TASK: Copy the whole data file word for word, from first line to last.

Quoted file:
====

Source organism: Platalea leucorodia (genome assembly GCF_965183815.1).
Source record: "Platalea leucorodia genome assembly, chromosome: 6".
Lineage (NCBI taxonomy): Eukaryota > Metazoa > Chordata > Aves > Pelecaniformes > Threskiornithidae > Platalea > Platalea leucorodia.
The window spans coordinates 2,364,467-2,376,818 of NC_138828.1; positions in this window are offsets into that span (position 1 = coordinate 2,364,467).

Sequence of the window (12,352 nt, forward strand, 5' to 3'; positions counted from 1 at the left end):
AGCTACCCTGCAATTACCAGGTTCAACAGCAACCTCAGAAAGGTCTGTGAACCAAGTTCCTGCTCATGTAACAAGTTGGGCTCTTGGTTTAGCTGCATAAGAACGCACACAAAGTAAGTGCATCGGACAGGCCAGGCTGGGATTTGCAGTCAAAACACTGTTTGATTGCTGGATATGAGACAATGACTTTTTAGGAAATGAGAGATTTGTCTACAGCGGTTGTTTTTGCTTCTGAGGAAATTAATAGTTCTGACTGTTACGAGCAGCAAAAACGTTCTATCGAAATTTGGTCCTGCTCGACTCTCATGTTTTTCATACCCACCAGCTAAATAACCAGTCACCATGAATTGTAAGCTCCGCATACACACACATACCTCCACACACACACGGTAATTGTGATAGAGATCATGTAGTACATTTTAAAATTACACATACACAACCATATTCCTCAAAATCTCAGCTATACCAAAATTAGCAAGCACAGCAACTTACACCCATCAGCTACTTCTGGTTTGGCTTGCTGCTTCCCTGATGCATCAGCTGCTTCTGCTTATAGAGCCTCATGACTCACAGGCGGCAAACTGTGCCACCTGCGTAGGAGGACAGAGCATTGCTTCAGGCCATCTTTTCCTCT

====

Source organism: Platalea leucorodia (genome assembly GCF_965183815.1).
Source record: "Platalea leucorodia genome assembly, chromosome: 6".
Lineage (NCBI taxonomy): Eukaryota > Metazoa > Chordata > Aves > Pelecaniformes > Threskiornithidae > Platalea > Platalea leucorodia.
The window spans coordinates 2,364,467-2,376,818 of NC_138828.1; positions in this window are offsets into that span (position 1 = coordinate 2,364,467).

Sequence of the window (12,352 nt, forward strand, 5' to 3'; positions counted from 1 at the left end):
AGCTACCCTGCAATTACCAGGTTCAACAGCAACCTCAGAAAGGTCTGTGAACCAAGTTCCTGCTCATGTAACAAGTTGGGCTCTTGGTTTAGCTGCATAAGAACGCACACAAAGTAAGTGCATCGGACAGGCCAGGCTGGGATTTGCAGTCAAAACACTGTTTGATTGCTGGATATGAGACAATGACTTTTTAGGAAATGAGAGATTTGTCTACAGCGGTTGTTTTTGCTTCTGAGGAAATTAATAGTTCTGACTGTTACGAGCAGCAAAAACGTTCTATCGAAATTTGGTCCTGCTCGACTCTCATGTTTTTCATACCCACCAGCTAAATAACCAGTCACCATGAATTGTAAGCTCCGCATACACACACATACCTCCACACACACACGGTAATTGTGATAGAGATCATGTAGTACATTTTAAAATTACACATACACAACCATATTCCTCAAAATCTCAGCTATACCAAAATTAGCAAGCACAGCAACTTACACCCATCAGCTACTTCTGGTTTGGCTTGCTGCTTCCCTGATGCATCAGCTGCTTCTGCTTATAGAGCCTCATGACTCACAGGCGGCAAACTGTGCCACCTGCGTAGGAGGACAGAGCATTGCTTCAGGCCATCTTTTCCTCT